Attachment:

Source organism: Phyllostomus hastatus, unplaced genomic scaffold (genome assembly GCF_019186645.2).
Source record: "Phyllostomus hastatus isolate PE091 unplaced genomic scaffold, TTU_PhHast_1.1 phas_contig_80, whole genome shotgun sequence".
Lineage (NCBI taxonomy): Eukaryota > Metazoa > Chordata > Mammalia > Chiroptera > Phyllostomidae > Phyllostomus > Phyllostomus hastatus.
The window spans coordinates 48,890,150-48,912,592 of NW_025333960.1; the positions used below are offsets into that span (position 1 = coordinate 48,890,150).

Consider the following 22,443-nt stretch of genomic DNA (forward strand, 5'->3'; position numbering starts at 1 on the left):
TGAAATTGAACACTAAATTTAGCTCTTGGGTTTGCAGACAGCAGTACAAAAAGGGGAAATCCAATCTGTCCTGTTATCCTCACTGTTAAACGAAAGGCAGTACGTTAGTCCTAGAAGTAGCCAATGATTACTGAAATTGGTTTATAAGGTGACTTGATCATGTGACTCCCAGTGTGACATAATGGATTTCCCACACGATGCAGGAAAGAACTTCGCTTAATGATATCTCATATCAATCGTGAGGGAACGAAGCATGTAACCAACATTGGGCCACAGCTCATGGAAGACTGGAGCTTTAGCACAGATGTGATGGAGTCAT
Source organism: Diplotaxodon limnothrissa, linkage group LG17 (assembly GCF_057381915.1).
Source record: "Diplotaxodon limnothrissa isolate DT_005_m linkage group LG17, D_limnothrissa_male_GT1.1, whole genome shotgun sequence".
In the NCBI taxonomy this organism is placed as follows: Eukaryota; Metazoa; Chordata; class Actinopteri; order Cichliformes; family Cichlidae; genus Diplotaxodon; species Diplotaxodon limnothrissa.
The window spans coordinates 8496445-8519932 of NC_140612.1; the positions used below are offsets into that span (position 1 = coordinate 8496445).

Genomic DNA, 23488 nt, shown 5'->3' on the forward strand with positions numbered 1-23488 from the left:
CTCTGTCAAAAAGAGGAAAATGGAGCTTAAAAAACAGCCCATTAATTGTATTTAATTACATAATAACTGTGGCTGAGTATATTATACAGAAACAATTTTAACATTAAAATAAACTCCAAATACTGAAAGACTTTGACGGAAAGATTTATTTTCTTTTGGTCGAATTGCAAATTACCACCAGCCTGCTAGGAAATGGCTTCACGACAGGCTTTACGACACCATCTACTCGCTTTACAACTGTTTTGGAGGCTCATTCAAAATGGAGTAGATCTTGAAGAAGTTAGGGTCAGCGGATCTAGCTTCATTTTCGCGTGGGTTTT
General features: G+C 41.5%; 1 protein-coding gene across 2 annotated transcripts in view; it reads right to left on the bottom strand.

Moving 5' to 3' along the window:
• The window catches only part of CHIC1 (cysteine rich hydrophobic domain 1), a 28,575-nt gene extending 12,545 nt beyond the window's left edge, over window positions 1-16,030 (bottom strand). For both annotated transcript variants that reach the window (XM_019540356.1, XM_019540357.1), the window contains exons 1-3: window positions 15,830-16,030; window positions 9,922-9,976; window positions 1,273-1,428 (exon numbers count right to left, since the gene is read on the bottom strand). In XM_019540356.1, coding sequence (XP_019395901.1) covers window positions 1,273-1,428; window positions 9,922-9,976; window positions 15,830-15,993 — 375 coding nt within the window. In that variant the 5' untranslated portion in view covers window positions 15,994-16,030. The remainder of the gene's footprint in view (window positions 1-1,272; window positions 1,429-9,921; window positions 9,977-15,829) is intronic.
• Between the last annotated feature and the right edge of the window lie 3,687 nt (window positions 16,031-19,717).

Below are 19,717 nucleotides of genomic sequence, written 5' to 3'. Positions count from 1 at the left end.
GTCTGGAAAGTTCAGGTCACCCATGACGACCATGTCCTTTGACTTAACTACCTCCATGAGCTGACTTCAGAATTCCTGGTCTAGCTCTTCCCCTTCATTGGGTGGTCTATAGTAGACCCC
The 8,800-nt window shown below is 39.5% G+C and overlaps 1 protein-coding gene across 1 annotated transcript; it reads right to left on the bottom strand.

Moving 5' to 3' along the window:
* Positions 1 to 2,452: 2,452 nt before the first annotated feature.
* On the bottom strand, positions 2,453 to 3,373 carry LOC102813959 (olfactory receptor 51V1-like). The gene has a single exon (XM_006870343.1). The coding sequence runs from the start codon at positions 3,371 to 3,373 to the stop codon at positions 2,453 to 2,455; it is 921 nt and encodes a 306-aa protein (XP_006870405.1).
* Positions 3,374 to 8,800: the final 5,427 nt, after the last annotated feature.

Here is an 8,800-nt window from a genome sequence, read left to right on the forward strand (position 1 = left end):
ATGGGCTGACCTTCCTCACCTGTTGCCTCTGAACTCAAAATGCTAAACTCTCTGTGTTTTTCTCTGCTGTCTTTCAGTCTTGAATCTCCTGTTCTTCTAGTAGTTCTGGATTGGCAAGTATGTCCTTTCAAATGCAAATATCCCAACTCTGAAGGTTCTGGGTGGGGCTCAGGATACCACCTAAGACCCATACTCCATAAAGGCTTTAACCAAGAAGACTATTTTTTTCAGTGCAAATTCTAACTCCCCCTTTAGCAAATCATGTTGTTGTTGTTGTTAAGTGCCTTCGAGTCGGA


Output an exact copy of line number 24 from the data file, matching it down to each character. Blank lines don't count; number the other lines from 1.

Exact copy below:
Here is an 8,800-nt window from a genome sequence, read left to right on the forward strand (position 1 = left end):